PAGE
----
In the last two years, live tweeting from medical and education conferences has become mainstream. What better way to stay up-to-date with what is being taught around the globe! Pioneers like Dr. David Marcus (@EMIMDoc) even archive all of the conferences with hashtags, Twitter handles, and topic focus on his EM IM Doc blog.
Optimizing conference tweeting is a matter of debate. Some like to tweet every pearl they hear. Others like to send out a few game-changing tweets per conference. Still others feel each lecture deserves just the 3 or 4 main points be tweeted out. At Academic Life in EM, we have created the @ALiEMConf account to tweet out the minute by minute pearls. Dr. Nikita Joshi (@njoshi8) discussed a few conference tweeting thoughts in a 2013 a blog entry Maximizing Conferences through Twitter.
Avoiding A Common Tweeting Mistake
The purpose of this post is to bring attention to an important technical aspect of Twitter that many may be unaware of. We love to give credit to the lecturer by including their Twitter handle in our tweets. The problem is that if a tweet starts with the @ symbol, Twitter views it is a conversation between just those two users.
Translation to conference tweeting: Only those following both users will be able to see the tweet! Twitter actually addresses this, but it is buried in their help center.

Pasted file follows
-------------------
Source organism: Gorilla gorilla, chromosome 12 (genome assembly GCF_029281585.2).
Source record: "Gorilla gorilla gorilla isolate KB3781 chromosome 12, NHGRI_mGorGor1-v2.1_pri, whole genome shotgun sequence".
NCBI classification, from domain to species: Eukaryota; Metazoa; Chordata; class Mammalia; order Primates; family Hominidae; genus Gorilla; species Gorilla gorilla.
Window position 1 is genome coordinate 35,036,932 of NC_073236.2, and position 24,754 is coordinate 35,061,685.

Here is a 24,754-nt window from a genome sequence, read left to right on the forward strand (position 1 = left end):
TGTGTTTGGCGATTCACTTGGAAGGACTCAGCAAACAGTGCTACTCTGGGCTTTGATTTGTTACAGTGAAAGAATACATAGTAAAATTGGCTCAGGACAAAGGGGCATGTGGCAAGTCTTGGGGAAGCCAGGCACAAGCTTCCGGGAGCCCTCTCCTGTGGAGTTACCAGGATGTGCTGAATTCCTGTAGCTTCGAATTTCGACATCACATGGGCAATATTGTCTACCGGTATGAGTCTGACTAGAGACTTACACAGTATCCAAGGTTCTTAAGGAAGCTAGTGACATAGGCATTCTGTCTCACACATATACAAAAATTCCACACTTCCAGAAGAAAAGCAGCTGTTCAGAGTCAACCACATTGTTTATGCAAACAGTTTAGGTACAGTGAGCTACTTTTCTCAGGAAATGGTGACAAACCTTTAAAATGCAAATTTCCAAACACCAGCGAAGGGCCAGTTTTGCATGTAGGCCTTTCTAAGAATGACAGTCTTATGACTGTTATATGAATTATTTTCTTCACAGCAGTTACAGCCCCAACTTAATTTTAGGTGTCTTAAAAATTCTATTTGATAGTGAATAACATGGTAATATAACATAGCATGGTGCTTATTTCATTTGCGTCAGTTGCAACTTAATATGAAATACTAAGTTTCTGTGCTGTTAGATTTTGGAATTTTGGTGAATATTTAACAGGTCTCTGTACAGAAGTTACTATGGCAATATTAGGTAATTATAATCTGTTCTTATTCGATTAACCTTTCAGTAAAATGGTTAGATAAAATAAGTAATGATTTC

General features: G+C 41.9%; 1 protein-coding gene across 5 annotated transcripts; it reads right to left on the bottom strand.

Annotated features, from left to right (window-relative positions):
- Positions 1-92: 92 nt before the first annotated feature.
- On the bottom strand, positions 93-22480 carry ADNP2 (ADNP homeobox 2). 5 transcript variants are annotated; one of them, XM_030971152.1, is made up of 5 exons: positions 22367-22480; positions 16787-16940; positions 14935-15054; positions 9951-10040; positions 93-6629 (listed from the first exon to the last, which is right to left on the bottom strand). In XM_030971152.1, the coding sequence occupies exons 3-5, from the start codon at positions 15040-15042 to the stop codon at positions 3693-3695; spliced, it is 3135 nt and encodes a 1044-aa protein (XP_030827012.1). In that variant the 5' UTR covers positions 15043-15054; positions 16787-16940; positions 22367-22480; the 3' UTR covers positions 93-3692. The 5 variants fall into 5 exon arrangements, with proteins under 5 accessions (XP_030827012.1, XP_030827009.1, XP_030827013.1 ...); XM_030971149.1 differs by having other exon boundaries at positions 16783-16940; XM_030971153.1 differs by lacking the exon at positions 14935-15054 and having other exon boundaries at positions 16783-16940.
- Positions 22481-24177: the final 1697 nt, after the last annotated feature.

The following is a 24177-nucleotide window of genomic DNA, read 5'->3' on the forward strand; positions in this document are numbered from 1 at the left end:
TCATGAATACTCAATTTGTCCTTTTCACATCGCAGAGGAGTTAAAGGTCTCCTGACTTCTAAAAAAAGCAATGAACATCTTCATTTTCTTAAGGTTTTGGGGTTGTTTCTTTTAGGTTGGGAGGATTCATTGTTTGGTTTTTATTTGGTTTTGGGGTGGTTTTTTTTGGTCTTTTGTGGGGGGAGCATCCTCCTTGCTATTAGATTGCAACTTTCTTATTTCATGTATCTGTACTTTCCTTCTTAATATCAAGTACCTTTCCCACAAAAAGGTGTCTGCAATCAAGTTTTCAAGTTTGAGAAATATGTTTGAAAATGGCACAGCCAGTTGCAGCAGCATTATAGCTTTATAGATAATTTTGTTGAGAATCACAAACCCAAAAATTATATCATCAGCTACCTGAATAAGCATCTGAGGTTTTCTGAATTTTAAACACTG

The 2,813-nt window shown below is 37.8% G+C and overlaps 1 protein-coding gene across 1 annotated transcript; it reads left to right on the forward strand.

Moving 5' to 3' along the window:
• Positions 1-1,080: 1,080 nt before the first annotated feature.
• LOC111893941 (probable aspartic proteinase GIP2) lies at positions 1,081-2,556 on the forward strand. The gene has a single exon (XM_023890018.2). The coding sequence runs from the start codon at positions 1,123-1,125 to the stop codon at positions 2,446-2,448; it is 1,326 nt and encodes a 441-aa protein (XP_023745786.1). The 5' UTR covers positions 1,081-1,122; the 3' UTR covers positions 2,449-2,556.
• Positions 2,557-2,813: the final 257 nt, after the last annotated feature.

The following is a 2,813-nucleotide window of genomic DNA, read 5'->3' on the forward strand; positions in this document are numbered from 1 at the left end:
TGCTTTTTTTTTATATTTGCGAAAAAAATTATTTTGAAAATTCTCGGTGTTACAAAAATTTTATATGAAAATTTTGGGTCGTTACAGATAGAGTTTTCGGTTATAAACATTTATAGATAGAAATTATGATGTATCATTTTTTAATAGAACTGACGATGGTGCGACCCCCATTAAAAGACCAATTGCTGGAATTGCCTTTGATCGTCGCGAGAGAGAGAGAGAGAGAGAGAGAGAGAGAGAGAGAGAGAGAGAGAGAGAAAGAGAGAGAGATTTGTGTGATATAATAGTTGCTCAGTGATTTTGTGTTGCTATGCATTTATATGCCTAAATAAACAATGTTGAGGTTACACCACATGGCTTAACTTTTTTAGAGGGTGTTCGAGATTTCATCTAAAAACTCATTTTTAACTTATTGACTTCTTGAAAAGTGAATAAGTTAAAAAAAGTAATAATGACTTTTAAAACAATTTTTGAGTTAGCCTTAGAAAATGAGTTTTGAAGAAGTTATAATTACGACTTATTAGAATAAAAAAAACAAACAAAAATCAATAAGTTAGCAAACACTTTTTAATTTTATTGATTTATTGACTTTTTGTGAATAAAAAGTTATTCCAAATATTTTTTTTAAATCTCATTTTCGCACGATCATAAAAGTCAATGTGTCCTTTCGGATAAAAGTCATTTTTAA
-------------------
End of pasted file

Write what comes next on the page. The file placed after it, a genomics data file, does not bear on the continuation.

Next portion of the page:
People will only see others’ @replies in their home timeline if they are following both the sender and recipient of the @reply.
Here’s an example from the recent #SMACCgold conference during my good friend, Dr. Haney Mallemat’s (@CriticalCareNow), talk:
— Haney Mallemat (@CriticalCareNow) March 21, 2014
Dr. Victoria Brazil (@SocraticEM) gave a very nice compliment of Dr. Mallemat’s slides. Since the tweet was started with the @ symbol (ie, @CriticalCareNow), only users following both Dr. Brazil and Dr. Mallemat are able to see that tweet.
Maximize Your Conference Tweeting
If you want all of your followers to see a tweet like that, here are a few solutions to overcome this technical limitation:
- Start the tweet with the speaker’s name (not Twitter handle). Dr. Lauren Westafer (@LWestafer) used this approach.
Mallemat: Beware of static measures of fluid responsiveness… Includes lactate, CVP, UOP, ultrasound in isolation #smaccGOLD
— Lauren Westafer (@LWestafer) March 20, 2014
- Start the tweet with a period and then the lecturer’s Twitter handle. You’ve probably wondered why some folks use a period at the beginning of their tweets. Doing this allows all of your followers to see the tweet. Dr. Leon Gussow (@poisonreview) demonstrates this technique from Dr. Rob Roger’s (@EM_Educator) talk.
— Leon Gussow (@poisonreview) March 19, 2014
- Start the tweet with the conference hashtag. Dr. Kath Woolfield (@Lanafeld) used this approach.
#smaccGOLD Myburgh: Beware the imperative to “do what we can” Do what we should.
— Kath Woolfield (@Lanafeld) March 20, 2014
Hopefully a better understanding of this technical Twitter nuance will improve your next conference tweeting experience. Just remember the next time you start your tweet with the @ symbol, not all of your followers will be able to see it. Whether you tweet once or hundred times is up to you!